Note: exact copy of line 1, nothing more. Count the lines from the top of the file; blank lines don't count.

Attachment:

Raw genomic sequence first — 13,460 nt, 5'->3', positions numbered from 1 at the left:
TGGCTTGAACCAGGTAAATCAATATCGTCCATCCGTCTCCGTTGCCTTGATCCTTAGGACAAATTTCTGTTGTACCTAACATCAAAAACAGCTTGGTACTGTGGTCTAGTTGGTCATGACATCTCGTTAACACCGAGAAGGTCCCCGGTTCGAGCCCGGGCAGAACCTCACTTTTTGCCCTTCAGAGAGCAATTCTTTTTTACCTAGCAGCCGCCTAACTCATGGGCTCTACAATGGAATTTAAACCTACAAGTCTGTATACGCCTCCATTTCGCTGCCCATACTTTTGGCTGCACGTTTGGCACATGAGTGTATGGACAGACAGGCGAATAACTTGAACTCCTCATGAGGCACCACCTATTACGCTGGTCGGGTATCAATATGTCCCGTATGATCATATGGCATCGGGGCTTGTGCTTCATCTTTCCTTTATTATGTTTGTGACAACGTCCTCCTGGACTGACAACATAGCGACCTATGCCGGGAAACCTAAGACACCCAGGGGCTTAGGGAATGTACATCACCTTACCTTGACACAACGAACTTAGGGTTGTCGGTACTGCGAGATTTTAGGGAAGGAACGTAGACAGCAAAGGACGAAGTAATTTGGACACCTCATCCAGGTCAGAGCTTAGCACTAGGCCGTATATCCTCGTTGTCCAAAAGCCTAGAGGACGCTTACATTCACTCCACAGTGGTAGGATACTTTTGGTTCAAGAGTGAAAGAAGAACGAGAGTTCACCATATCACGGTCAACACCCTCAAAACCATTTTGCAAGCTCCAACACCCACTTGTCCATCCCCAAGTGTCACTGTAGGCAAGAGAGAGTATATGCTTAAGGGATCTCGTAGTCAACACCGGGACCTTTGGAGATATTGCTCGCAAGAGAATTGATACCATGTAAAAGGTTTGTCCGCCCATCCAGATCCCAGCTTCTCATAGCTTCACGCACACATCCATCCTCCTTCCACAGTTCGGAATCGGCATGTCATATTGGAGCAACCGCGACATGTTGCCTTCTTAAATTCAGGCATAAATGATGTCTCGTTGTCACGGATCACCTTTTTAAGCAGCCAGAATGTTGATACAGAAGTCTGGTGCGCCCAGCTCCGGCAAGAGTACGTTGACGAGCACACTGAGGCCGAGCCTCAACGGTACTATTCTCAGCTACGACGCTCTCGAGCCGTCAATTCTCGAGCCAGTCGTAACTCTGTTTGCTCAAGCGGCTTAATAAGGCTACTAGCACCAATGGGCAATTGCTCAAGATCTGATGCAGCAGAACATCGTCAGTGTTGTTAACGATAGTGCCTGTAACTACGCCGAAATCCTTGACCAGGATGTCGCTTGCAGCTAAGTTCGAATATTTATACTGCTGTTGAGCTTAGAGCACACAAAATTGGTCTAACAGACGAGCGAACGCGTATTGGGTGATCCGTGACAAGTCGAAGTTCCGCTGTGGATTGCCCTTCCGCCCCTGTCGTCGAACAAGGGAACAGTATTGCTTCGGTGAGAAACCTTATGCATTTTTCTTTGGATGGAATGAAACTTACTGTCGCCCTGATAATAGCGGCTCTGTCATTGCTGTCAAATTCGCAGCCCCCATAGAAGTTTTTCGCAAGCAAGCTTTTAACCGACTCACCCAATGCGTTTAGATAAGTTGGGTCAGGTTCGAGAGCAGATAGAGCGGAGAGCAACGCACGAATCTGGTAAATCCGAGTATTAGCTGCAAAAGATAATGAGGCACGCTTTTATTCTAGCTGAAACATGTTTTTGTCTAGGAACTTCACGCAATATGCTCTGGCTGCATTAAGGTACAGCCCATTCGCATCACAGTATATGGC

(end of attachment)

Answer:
Raw genomic sequence first — 13,460 nt, 5'->3', positions numbered from 1 at the left: